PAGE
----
What is Traditional Darkroom?
Traditional Darkroom is where it all began. It started in a world where the word 'photography' didn't yet exist and the art of creating images of reality with light and chemicals sat somewhere between science and magic. Did you know that the mathematicians Aristotle and Euclid describe pinhole cameras in the 4th and 5th centuries?
In the early 1800s, artist/inventors like Louis Dageurre and Henry Fox Talbot (among others) experimented with ways of fixing images using chemicals, including silver compounds, following exposures on materials like glass and metal, lasting from several minutes to several hours. By 1840, Talbot was creating negative images using the calotype process and John Herschel had invented the cyanotype process (where the term 'blueprint' comes from) and created the first glass negative in 1839.
In the middle part of the 1800s, the wet plate collodion process became popular, followed by dry plate. This involved printing images on plates of different materials, including ambrotype (positive image on glass), ferrotype or tintype (positive image on metal) and the negative (printed on albumen or salt paper). In the 1880s, George Eastman developed film as a replacement for plates, and this is technology is still used in film cameras today.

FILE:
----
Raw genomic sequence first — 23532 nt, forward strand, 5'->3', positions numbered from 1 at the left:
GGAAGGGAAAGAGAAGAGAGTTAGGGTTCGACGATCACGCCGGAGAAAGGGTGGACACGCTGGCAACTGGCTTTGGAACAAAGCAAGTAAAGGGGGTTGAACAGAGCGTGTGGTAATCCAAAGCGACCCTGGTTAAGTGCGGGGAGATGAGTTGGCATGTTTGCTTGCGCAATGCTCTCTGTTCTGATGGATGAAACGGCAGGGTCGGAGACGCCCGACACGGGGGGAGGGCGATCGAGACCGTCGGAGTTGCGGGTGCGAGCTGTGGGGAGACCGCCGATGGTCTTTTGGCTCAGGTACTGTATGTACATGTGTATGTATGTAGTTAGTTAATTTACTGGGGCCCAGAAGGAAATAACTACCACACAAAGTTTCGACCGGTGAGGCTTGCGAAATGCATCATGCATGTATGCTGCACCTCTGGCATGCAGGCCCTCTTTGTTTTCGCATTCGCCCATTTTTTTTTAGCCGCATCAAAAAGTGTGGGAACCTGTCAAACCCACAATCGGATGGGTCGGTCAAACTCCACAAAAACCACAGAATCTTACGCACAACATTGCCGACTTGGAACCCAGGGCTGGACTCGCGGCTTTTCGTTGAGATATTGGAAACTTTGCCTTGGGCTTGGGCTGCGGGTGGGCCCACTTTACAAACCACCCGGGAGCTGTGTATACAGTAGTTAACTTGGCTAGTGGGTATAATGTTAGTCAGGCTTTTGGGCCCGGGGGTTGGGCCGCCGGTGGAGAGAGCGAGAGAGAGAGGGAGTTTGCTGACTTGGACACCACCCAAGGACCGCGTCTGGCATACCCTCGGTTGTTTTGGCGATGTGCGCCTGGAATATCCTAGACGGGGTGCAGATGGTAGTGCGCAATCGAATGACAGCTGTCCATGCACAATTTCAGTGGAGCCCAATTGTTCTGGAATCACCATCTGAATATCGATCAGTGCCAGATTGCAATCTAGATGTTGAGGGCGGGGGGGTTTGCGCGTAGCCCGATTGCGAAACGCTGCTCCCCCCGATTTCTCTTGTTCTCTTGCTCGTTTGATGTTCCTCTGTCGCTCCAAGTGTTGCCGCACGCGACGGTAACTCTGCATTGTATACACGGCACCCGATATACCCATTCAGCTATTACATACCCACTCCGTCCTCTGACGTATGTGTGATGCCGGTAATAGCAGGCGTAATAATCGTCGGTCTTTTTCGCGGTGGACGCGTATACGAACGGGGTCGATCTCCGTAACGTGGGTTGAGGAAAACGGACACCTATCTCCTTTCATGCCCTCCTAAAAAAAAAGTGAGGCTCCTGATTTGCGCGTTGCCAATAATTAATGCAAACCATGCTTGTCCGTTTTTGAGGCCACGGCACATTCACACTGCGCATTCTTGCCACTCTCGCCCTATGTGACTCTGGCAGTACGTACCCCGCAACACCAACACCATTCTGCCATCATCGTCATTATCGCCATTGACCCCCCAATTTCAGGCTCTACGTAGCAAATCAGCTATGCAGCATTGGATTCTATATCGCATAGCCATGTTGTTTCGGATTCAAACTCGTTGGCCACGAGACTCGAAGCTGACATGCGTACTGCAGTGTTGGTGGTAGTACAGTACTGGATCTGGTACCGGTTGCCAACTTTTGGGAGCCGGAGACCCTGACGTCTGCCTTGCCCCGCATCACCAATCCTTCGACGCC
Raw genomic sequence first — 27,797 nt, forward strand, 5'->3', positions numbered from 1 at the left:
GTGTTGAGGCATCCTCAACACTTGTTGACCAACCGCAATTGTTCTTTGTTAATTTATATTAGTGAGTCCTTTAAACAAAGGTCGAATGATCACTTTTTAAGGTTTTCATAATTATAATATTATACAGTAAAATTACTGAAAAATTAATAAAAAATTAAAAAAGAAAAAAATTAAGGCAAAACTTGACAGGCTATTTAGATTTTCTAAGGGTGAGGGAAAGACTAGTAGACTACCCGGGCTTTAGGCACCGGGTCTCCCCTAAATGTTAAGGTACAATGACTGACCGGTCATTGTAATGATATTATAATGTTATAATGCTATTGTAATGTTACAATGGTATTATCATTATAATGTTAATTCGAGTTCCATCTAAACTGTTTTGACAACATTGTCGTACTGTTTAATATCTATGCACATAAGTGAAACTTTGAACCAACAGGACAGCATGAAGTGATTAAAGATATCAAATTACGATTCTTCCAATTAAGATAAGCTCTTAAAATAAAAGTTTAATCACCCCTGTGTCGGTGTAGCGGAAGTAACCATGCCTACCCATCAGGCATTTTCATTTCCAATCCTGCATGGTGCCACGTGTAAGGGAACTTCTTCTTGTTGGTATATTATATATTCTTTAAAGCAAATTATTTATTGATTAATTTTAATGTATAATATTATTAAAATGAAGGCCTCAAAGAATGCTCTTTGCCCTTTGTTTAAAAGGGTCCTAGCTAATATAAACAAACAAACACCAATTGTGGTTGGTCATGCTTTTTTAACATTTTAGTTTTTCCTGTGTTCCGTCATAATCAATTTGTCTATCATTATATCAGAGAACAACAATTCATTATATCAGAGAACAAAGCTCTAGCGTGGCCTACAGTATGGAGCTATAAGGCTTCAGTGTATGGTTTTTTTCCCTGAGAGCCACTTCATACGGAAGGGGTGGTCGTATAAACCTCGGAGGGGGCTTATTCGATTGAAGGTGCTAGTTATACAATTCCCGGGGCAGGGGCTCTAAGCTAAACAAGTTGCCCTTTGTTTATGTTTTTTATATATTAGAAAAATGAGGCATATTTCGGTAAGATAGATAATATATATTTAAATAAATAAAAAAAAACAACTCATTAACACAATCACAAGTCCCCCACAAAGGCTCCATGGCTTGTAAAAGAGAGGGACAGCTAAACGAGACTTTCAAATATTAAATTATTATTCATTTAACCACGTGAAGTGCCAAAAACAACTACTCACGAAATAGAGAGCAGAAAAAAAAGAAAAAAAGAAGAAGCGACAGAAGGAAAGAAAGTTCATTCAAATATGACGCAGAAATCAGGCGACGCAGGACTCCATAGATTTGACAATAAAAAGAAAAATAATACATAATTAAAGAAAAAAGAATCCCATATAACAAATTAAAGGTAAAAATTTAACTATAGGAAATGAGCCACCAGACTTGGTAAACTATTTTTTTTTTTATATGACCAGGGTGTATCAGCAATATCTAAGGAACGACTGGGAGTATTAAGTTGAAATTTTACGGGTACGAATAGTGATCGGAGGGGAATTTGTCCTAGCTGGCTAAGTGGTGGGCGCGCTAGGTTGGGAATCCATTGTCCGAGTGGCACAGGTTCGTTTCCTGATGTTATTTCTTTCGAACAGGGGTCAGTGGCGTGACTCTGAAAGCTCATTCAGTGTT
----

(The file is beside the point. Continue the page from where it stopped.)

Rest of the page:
In the early 1900s, the Nobel Prize for Physics was won by Gabriel Lippman...for reproducing colours photographically! Proof that art and science are two sides of the same coin.
Modern photography was originally monochrome, with black and white remaining popular even after colour photographic materials became more widely available in the 1930s. Photography wasn't just for the rich (or the scientists!) any more. As time passed, it became more and more accessible to everyone, from artists to journalists to people wanting to capture their favourite family moments (apart from a wartime blip when photographic equipment was very difficult to get hold of by the general public).
Polaroid's famous instant film, which contained all the chemicals needed to provide a developed and fixed colour print directly from the camera in minutes, was introduced in the 1960s and opened up a whole new world of photography-for-fun.
You might be surprised to hear that most of the materials and processes described here are still in use by devoted photography enthusiasts and, as the examples above show, can be seen right here on dA!